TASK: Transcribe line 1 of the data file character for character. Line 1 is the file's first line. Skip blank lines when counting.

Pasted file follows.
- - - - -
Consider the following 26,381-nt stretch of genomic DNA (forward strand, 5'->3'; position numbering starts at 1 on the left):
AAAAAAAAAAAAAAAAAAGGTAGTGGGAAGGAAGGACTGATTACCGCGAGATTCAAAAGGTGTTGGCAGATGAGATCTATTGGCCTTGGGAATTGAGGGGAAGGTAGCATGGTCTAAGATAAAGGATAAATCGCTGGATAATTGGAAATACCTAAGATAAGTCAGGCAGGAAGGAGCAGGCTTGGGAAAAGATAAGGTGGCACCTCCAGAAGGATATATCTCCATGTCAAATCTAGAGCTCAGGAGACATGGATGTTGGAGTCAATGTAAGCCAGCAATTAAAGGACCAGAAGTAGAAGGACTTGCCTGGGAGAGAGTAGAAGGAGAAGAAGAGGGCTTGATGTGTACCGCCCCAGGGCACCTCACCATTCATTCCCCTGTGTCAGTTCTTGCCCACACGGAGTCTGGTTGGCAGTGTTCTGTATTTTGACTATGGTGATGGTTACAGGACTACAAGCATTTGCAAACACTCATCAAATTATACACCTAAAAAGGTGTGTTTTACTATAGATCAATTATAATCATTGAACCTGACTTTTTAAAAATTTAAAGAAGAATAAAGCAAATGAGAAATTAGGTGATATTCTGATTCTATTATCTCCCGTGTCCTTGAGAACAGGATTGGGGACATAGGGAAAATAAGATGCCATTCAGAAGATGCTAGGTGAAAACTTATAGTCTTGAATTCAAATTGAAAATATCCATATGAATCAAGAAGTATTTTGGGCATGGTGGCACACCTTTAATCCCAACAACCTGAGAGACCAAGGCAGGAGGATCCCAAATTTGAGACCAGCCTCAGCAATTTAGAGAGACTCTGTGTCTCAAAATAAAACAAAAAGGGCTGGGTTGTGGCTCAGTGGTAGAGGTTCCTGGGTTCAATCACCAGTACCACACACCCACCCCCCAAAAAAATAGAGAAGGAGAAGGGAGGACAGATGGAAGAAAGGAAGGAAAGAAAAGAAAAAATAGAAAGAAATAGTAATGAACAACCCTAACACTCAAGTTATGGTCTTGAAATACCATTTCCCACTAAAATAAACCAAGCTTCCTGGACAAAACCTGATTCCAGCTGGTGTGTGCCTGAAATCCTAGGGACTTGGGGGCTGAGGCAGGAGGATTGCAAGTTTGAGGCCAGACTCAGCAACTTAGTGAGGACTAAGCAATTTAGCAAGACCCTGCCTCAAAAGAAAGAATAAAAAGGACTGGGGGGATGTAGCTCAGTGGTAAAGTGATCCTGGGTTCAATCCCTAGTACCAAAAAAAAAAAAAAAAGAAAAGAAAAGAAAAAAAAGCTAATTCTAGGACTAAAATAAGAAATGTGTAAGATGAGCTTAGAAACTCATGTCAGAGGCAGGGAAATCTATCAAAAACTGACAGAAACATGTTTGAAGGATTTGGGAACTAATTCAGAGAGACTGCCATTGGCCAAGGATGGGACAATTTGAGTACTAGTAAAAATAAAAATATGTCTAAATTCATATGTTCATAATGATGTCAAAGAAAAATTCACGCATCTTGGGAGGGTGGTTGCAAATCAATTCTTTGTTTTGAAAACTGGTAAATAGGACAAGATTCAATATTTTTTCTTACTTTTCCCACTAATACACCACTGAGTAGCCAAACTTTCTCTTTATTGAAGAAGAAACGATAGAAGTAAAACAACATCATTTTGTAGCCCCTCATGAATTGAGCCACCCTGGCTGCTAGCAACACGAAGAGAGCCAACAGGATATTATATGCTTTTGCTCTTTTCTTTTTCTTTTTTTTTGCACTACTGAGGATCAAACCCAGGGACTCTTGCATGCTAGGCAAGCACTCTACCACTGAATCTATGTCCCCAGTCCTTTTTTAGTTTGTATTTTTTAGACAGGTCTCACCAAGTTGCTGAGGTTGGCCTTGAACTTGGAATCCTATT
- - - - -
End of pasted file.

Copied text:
Consider the following 26,381-nt stretch of genomic DNA (forward strand, 5'->3'; position numbering starts at 1 on the left):